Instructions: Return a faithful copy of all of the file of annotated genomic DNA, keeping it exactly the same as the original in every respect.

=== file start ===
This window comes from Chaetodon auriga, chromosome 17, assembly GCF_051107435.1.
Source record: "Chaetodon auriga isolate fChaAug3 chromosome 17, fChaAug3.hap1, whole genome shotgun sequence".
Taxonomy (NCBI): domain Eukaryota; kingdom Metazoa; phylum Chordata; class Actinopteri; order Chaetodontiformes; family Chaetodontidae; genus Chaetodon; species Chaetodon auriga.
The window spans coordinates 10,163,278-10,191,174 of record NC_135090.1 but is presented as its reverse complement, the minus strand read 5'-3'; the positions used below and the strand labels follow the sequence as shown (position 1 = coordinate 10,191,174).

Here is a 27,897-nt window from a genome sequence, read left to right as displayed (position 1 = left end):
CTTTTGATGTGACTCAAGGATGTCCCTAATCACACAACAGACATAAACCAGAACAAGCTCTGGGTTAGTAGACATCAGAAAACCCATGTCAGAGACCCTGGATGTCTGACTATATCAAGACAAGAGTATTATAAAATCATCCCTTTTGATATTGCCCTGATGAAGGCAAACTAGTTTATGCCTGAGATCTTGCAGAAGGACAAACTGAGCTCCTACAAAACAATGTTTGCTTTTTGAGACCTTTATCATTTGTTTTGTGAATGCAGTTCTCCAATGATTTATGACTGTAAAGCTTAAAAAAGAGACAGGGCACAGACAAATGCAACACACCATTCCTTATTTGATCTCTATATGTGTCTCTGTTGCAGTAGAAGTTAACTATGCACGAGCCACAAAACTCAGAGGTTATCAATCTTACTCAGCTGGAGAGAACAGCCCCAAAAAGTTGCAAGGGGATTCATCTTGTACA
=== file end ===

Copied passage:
This window comes from Chaetodon auriga, chromosome 17, assembly GCF_051107435.1.
Source record: "Chaetodon auriga isolate fChaAug3 chromosome 17, fChaAug3.hap1, whole genome shotgun sequence".
Taxonomy (NCBI): domain Eukaryota; kingdom Metazoa; phylum Chordata; class Actinopteri; order Chaetodontiformes; family Chaetodontidae; genus Chaetodon; species Chaetodon auriga.
The window spans coordinates 10,163,278-10,191,174 of record NC_135090.1 but is presented as its reverse complement, the minus strand read 5'-3'; the positions used below and the strand labels follow the sequence as shown (position 1 = coordinate 10,191,174).

Here is a 27,897-nt window from a genome sequence, read left to right as displayed (position 1 = left end):
CTTTTGATGTGACTCAAGGATGTCCCTAATCACACAACAGACATAAACCAGAACAAGCTCTGGGTTAGTAGACATCAGAAAACCCATGTCAGAGACCCTGGATGTCTGACTATATCAAGACAAGAGTATTATAAAATCATCCCTTTTGATATTGCCCTGATGAAGGCAAACTAGTTTATGCCTGAGATCTTGCAGAAGGACAAACTGAGCTCCTACAAAACAATGTTTGCTTTTTGAGACCTTTATCATTTGTTTTGTGAATGCAGTTCTCCAATGATTTATGACTGTAAAGCTTAAAAAAGAGACAGGGCACAGACAAATGCAACACACCATTCCTTATTTGATCTCTATATGTGTCTCTGTTGCAGTAGAAGTTAACTATGCACGAGCCACAAAACTCAGAGGTTATCAATCTTACTCAGCTGGAGAGAACAGCCCCAAAAAGTTGCAAGGGGATTCATCTTGTACA